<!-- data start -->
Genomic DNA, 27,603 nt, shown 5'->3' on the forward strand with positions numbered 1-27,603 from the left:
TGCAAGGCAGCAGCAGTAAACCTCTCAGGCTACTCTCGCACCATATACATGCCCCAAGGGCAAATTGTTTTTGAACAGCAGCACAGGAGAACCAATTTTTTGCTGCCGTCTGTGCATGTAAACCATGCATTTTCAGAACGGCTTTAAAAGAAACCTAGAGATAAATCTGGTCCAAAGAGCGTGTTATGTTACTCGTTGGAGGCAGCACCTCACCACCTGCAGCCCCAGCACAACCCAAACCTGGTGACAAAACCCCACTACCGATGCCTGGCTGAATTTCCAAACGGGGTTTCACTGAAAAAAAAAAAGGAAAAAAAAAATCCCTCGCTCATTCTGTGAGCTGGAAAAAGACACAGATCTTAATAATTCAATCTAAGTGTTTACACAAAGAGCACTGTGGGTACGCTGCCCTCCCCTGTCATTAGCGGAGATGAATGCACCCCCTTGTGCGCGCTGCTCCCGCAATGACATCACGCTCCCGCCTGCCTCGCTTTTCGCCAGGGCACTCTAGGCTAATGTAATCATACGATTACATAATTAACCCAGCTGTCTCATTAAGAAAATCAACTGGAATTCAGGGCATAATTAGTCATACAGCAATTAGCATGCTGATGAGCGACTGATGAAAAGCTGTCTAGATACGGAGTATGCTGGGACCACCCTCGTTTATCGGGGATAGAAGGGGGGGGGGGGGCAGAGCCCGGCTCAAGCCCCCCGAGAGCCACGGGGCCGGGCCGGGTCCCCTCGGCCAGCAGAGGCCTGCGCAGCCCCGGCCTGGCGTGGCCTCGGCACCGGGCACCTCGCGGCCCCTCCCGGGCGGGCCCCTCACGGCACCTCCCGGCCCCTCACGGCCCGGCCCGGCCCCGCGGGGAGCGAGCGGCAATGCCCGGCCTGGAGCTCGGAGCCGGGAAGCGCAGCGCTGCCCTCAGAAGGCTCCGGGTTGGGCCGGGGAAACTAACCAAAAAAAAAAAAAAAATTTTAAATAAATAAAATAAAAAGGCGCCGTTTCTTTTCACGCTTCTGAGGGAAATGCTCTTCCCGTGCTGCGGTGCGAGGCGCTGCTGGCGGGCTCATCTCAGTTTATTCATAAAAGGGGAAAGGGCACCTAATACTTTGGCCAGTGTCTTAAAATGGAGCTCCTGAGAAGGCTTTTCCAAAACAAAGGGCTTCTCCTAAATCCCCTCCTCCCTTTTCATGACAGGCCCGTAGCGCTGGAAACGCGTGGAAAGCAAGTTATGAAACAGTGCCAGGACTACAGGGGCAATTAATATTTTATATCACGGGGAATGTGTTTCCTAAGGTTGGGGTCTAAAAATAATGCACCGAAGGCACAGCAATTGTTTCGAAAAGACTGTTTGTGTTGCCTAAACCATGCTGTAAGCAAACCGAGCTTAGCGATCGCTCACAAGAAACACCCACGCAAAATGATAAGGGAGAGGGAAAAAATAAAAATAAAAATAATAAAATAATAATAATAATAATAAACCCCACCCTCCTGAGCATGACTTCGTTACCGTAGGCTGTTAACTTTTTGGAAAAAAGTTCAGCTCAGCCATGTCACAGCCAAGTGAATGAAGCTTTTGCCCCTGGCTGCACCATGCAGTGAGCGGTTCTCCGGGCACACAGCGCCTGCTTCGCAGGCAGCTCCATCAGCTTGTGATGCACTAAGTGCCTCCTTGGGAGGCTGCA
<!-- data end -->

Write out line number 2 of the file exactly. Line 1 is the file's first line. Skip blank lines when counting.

TGCAAGGCAGCAGCAGTAAACCTCTCAGGCTACTCTCGCACCATATACATGCCCCAAGGGCAAATTGTTTTTGAACAGCAGCACAGGAGAACCAATTTTTTGCTGCCGTCTGTGCATGTAAACCATGCATTTTCAGAACGGCTTTAAAAGAAACCTAGAGATAAATCTGGTCCAAAGAGCGTGTTATGTTACTCGTTGGAGGCAGCACCTCACCACCTGCAGCCCCAGCACAACCCAAACCTGGTGACAAAACCCCACTACCGATGCCTGGCTGAATTTCCAAACGGGGTTTCACTGAAAAAAAAAAAGGAAAAAAAAAATCCCTCGCTCATTCTGTGAGCTGGAAAAAGACACAGATCTTAATAATTCAATCTAAGTGTTTACACAAAGAGCACTGTGGGTACGCTGCCCTCCCCTGTCATTAGCGGAGATGAATGCACCCCCTTGTGCGCGCTGCTCCCGCAATGACATCACGCTCCCGCCTGCCTCGCTTTTCGCCAGGGCACTCTAGGCTAATGTAATCATACGATTACATAATTAACCCAGCTGTCTCATTAAGAAAATCAACTGGAATTCAGGGCATAATTAGTCATACAGCAATTAGCATGCTGATGAGCGACTGATGAAAAGCTGTCTAGATACGGAGTATGCTGGGACCACCCTCGTTTATCGGGGATAGAAGGGGGGGGGGGGGCAGAGCCCGGCTCAAGCCCCCCGAGAGCCACGGGGCCGGGCCGGGTCCCCTCGGCCAGCAGAGGCCTGCGCAGCCCCGGCCTGGCGTGGCCTCGGCACCGGGCACCTCGCGGCCCCTCCCGGGCGGGCCCCTCACGGCACCTCCCGGCCCCTCACGGCCCGGCCCGGCCCCGCGGGGAGCGAGCGGCAATGCCCGGCCTGGAGCTCGGAGCCGGGAAGCGCAGCGCTGCCCTCAGAAGGCTCCGGGTTGGGCCGGGGAAACTAACCAAAAAAAAAAAAAAAATTTTAAATAAATAAAATAAAAAGGCGCCGTTTCTTTTCACGCTTCTGAGGGAAATGCTCTTCCCGTGCTGCGGTGCGAGGCGCTGCTGGCGGGCTCATCTCAGTTTATTCATAAAAGGGGAAAGGGCACCTAATACTTTGGCCAGTGTCTTAAAATGGAGCTCCTGAGAAGGCTTTTCCAAAACAAAGGGCTTCTCCTAAATCCCCTCCTCCCTTTTCATGACAGGCCCGTAGCGCTGGAAACGCGTGGAAAGCAAGTTATGAAACAGTGCCAGGACTACAGGGGCAATTAATATTTTATATCACGGGGAATGTGTTTCCTAAGGTTGGGGTCTAAAAATAATGCACCGAAGGCACAGCAATTGTTTCGAAAAGACTGTTTGTGTTGCCTAAACCATGCTGTAAGCAAACCGAGCTTAGCGATCGCTCACAAGAAACACCCACGCAAAATGATAAGGGAGAGGGAAAAAATAAAAATAAAAATAATAAAATAATAATAATAATAATAAACCCCACCCTCCTGAGCATGACTTCGTTACCGTAGGCTGTTAACTTTTTGGAAAAAAGTTCAGCTCAGCCATGTCACAGCCAAGTGAATGAAGCTTTTGCCCCTGGCTGCACCATGCAGTGAGCGGTTCTCCGGGCACACAGCGCCTGCTTCGCAGGCAGCTCCATCAGCTTGTGATGCACTAAGTGCCTCCTTGGGAGGCTGCA